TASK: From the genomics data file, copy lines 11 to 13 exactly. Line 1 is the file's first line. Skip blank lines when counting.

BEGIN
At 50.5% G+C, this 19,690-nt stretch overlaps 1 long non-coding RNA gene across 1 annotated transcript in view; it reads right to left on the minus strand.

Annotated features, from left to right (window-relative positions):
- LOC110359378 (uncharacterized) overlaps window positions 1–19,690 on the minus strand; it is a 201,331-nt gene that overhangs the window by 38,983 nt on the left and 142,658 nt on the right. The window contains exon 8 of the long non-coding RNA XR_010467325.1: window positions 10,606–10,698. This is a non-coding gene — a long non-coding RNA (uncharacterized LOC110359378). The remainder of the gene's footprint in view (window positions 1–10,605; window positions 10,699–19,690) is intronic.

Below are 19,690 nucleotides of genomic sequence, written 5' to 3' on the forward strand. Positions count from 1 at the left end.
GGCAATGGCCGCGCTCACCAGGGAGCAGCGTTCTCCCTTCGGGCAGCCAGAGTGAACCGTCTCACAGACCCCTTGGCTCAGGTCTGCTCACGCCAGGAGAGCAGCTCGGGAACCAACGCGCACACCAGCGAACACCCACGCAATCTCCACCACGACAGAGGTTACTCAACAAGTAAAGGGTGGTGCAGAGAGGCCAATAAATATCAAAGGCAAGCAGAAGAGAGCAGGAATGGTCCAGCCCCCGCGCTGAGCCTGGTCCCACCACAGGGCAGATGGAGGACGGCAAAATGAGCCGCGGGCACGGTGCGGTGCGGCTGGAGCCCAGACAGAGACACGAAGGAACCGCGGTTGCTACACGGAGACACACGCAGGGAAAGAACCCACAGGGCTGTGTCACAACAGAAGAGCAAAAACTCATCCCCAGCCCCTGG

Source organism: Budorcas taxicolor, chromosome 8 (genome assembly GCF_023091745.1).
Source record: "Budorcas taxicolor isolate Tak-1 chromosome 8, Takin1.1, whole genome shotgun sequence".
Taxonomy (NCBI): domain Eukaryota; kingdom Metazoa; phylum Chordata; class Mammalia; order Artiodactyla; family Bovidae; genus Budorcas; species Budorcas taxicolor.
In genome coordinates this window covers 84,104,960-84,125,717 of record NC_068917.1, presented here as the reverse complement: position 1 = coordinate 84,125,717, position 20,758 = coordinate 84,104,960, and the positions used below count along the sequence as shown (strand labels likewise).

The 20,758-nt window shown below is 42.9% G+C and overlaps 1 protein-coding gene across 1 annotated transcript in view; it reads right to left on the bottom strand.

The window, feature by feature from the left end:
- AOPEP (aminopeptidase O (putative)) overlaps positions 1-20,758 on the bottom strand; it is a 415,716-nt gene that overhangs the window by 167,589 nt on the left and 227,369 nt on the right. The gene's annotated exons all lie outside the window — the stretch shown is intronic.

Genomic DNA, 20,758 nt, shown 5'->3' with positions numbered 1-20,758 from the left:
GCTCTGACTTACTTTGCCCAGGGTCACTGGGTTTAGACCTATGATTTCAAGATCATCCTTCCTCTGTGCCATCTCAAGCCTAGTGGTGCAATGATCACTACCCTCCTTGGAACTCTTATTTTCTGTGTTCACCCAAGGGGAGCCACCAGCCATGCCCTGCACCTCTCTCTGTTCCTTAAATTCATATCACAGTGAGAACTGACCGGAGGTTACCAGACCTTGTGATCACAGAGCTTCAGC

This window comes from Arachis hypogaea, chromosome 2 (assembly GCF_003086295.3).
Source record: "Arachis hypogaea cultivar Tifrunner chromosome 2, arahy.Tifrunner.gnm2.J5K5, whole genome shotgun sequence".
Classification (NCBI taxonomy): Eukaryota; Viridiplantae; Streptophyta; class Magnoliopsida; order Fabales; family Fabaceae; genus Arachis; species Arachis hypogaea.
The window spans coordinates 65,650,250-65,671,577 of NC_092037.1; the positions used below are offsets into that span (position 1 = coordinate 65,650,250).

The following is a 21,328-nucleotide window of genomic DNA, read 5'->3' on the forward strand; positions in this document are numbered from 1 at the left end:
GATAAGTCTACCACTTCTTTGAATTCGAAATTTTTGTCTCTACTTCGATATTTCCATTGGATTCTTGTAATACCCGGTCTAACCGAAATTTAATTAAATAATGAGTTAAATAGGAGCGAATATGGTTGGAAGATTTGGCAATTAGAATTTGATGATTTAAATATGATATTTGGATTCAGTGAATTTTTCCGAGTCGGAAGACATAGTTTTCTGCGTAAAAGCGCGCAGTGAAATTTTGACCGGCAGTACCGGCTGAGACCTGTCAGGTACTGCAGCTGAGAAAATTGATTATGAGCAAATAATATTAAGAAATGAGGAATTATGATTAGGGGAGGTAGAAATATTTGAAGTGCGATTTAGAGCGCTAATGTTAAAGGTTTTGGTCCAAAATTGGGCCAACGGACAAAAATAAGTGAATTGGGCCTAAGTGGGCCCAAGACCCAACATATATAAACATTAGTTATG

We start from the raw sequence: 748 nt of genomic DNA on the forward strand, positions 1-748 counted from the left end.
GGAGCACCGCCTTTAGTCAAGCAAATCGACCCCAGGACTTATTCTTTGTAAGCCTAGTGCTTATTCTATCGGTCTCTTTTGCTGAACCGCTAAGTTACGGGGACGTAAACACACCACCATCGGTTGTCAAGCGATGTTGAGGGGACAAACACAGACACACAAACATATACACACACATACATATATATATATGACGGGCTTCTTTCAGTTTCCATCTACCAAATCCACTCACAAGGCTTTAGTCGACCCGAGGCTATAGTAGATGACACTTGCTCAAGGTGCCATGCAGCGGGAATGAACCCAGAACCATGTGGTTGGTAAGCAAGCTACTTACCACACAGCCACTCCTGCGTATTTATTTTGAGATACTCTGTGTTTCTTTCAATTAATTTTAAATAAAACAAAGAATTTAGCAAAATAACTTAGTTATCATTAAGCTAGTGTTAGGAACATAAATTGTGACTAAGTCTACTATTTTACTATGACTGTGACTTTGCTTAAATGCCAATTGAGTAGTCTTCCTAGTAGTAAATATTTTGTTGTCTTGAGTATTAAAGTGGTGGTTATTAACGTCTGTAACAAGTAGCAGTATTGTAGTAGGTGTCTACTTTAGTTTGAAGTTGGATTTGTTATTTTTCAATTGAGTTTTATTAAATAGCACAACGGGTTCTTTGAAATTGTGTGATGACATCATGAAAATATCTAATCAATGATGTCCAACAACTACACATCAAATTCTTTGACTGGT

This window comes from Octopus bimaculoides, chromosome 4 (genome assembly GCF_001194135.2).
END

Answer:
The window, feature by feature from the left end:
- AOPEP (aminopeptidase O (putative)) overlaps positions 1-20,758 on the bottom strand; it is a 415,716-nt gene that overhangs the window by 167,589 nt on the left and 227,369 nt on the right. The gene's annotated exons all lie outside the window — the stretch shown is intronic.

Genomic DNA, 20,758 nt, shown 5'->3' with positions numbered 1-20,758 from the left: